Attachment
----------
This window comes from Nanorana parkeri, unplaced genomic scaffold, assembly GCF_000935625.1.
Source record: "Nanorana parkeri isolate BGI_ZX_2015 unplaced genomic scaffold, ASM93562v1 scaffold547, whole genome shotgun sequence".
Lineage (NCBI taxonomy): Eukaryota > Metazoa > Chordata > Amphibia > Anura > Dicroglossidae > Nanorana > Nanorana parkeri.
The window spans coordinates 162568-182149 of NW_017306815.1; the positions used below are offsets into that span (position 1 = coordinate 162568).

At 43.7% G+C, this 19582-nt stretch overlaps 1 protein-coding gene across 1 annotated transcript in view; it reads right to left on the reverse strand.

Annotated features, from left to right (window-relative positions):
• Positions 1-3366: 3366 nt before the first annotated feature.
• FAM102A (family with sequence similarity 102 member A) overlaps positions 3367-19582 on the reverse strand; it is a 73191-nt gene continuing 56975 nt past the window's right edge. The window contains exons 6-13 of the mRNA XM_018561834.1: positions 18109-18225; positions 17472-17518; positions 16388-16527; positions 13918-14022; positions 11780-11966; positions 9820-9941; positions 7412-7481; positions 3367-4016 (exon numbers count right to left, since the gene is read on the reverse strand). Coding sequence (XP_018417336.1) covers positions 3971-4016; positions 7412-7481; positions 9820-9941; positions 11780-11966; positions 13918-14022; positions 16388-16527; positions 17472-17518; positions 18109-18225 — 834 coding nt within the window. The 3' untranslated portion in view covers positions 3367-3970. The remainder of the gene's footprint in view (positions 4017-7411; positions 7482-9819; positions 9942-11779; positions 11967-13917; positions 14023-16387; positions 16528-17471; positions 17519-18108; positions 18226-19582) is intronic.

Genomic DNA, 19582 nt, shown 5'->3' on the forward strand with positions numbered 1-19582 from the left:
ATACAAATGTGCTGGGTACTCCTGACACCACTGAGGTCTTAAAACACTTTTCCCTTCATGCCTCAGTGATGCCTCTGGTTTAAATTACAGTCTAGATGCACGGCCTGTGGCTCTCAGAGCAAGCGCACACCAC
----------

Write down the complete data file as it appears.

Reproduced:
This window comes from Nanorana parkeri, unplaced genomic scaffold, assembly GCF_000935625.1.
Source record: "Nanorana parkeri isolate BGI_ZX_2015 unplaced genomic scaffold, ASM93562v1 scaffold547, whole genome shotgun sequence".
Lineage (NCBI taxonomy): Eukaryota > Metazoa > Chordata > Amphibia > Anura > Dicroglossidae > Nanorana > Nanorana parkeri.
The window spans coordinates 162568-182149 of NW_017306815.1; the positions used below are offsets into that span (position 1 = coordinate 162568).

At 43.7% G+C, this 19582-nt stretch overlaps 1 protein-coding gene across 1 annotated transcript in view; it reads right to left on the reverse strand.

Annotated features, from left to right (window-relative positions):
• Positions 1-3366: 3366 nt before the first annotated feature.
• FAM102A (family with sequence similarity 102 member A) overlaps positions 3367-19582 on the reverse strand; it is a 73191-nt gene continuing 56975 nt past the window's right edge. The window contains exons 6-13 of the mRNA XM_018561834.1: positions 18109-18225; positions 17472-17518; positions 16388-16527; positions 13918-14022; positions 11780-11966; positions 9820-9941; positions 7412-7481; positions 3367-4016 (exon numbers count right to left, since the gene is read on the reverse strand). Coding sequence (XP_018417336.1) covers positions 3971-4016; positions 7412-7481; positions 9820-9941; positions 11780-11966; positions 13918-14022; positions 16388-16527; positions 17472-17518; positions 18109-18225 — 834 coding nt within the window. The 3' untranslated portion in view covers positions 3367-3970. The remainder of the gene's footprint in view (positions 4017-7411; positions 7482-9819; positions 9942-11779; positions 11967-13917; positions 14023-16387; positions 16528-17471; positions 17519-18108; positions 18226-19582) is intronic.

Genomic DNA, 19582 nt, shown 5'->3' on the forward strand with positions numbered 1-19582 from the left:
ATACAAATGTGCTGGGTACTCCTGACACCACTGAGGTCTTAAAACACTTTTCCCTTCATGCCTCAGTGATGCCTCTGGTTTAAATTACAGTCTAGATGCACGGCCTGTGGCTCTCAGAGCAAGCGCACACCAC